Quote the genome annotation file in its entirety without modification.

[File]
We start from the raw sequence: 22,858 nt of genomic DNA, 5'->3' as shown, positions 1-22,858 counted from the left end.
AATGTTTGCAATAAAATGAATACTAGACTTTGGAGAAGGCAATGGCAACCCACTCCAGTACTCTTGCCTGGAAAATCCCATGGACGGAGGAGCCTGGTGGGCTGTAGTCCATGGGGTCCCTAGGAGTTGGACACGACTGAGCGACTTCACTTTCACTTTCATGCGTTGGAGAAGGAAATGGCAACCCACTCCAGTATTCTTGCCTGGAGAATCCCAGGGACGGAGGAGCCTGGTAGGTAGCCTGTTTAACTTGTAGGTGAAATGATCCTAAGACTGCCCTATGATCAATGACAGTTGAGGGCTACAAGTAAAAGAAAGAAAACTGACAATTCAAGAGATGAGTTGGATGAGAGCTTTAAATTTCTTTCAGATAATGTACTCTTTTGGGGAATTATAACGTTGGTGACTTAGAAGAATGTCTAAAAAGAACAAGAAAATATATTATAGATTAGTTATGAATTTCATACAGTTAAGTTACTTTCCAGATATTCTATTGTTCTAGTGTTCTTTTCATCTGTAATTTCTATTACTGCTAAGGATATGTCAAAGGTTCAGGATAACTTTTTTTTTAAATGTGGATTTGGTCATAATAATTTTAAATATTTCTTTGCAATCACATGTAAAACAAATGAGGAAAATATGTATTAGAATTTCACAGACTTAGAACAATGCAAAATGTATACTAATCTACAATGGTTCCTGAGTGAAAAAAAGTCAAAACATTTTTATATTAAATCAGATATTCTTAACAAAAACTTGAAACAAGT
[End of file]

We start from the raw sequence: 22,858 nt of genomic DNA, 5'->3' as shown, positions 1-22,858 counted from the left end.
AATGTTTGCAATAAAATGAATACTAGACTTTGGAGAAGGCAATGGCAACCCACTCCAGTACTCTTGCCTGGAAAATCCCATGGACGGAGGAGCCTGGTGGGCTGTAGTCCATGGGGTCCCTAGGAGTTGGACACGACTGAGCGACTTCACTTTCACTTTCATGCGTTGGAGAAGGAAATGGCAACCCACTCCAGTATTCTTGCCTGGAGAATCCCAGGGACGGAGGAGCCTGGTAGGTAGCCTGTTTAACTTGTAGGTGAAATGATCCTAAGACTGCCCTATGATCAATGACAGTTGAGGGCTACAAGTAAAAGAAAGAAAACTGACAATTCAAGAGATGAGTTGGATGAGAGCTTTAAATTTCTTTCAGATAATGTACTCTTTTGGGGAATTATAACGTTGGTGACTTAGAAGAATGTCTAAAAAGAACAAGAAAATATATTATAGATTAGTTATGAATTTCATACAGTTAAGTTACTTTCCAGATATTCTATTGTTCTAGTGTTCTTTTCATCTGTAATTTCTATTACTGCTAAGGATATGTCAAAGGTTCAGGATAACTTTTTTTTTAAATGTGGATTTGGTCATAATAATTTTAAATATTTCTTTGCAATCACATGTAAAACAAATGAGGAAAATATGTATTAGAATTTCACAGACTTAGAACAATGCAAAATGTATACTAATCTACAATGGTTCCTGAGTGAAAAAAAGTCAAAACATTTTTATATTAAATCAGATATTCTTAACAAAAACTTGAAACAAGT